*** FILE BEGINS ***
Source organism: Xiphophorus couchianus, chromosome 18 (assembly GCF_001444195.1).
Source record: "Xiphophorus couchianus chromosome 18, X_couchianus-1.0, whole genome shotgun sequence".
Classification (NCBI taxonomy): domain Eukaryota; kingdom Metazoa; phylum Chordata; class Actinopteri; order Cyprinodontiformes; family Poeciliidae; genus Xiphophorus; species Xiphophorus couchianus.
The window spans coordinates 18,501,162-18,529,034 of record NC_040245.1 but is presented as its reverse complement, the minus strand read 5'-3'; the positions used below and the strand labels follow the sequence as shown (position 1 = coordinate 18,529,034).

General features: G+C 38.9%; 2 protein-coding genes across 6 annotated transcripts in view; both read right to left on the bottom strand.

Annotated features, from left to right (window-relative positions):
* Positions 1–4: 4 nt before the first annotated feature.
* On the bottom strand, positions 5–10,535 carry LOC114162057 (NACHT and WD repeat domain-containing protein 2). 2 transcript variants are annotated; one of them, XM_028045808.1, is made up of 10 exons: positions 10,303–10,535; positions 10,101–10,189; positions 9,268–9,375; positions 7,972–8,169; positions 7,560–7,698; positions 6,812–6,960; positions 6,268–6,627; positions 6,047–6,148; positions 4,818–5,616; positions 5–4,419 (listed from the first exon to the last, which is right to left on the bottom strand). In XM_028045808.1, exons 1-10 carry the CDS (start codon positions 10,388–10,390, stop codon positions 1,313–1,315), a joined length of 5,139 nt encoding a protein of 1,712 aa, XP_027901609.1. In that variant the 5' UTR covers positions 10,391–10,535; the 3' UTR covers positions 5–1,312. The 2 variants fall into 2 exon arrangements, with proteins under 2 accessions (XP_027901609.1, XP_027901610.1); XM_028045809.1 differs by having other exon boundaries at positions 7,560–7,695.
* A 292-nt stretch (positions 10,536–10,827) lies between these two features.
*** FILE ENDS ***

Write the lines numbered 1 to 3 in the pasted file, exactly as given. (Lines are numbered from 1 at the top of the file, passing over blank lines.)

Source organism: Xiphophorus couchianus, chromosome 18 (assembly GCF_001444195.1).
Source record: "Xiphophorus couchianus chromosome 18, X_couchianus-1.0, whole genome shotgun sequence".
Classification (NCBI taxonomy): domain Eukaryota; kingdom Metazoa; phylum Chordata; class Actinopteri; order Cyprinodontiformes; family Poeciliidae; genus Xiphophorus; species Xiphophorus couchianus.